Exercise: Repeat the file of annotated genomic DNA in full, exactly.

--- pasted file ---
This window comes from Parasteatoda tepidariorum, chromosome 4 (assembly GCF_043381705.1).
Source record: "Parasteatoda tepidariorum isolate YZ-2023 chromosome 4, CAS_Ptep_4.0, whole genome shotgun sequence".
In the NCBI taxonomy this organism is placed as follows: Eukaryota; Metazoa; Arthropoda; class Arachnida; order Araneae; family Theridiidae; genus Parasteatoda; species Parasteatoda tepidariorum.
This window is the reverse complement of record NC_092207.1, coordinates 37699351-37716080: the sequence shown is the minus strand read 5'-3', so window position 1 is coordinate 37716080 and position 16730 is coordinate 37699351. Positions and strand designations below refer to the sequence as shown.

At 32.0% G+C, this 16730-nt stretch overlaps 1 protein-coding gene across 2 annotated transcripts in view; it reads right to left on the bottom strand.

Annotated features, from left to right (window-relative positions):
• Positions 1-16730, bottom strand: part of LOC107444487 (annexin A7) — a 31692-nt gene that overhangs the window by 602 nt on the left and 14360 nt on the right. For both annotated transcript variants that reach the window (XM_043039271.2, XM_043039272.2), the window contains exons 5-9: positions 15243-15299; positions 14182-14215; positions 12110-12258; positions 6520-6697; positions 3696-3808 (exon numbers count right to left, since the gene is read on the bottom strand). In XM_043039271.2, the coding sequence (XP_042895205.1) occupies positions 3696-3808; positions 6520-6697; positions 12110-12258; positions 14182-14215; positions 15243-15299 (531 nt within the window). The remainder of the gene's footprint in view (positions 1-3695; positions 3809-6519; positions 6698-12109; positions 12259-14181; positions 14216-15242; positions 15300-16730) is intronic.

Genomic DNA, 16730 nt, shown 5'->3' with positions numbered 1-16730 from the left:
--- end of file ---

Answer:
This window comes from Parasteatoda tepidariorum, chromosome 4 (assembly GCF_043381705.1).
Source record: "Parasteatoda tepidariorum isolate YZ-2023 chromosome 4, CAS_Ptep_4.0, whole genome shotgun sequence".
In the NCBI taxonomy this organism is placed as follows: Eukaryota; Metazoa; Arthropoda; class Arachnida; order Araneae; family Theridiidae; genus Parasteatoda; species Parasteatoda tepidariorum.
This window is the reverse complement of record NC_092207.1, coordinates 37699351-37716080: the sequence shown is the minus strand read 5'-3', so window position 1 is coordinate 37716080 and position 16730 is coordinate 37699351. Positions and strand designations below refer to the sequence as shown.

At 32.0% G+C, this 16730-nt stretch overlaps 1 protein-coding gene across 2 annotated transcripts in view; it reads right to left on the bottom strand.

Annotated features, from left to right (window-relative positions):
• Positions 1-16730, bottom strand: part of LOC107444487 (annexin A7) — a 31692-nt gene that overhangs the window by 602 nt on the left and 14360 nt on the right. For both annotated transcript variants that reach the window (XM_043039271.2, XM_043039272.2), the window contains exons 5-9: positions 15243-15299; positions 14182-14215; positions 12110-12258; positions 6520-6697; positions 3696-3808 (exon numbers count right to left, since the gene is read on the bottom strand). In XM_043039271.2, the coding sequence (XP_042895205.1) occupies positions 3696-3808; positions 6520-6697; positions 12110-12258; positions 14182-14215; positions 15243-15299 (531 nt within the window). The remainder of the gene's footprint in view (positions 1-3695; positions 3809-6519; positions 6698-12109; positions 12259-14181; positions 14216-15242; positions 15300-16730) is intronic.

Genomic DNA, 16730 nt, shown 5'->3' with positions numbered 1-16730 from the left: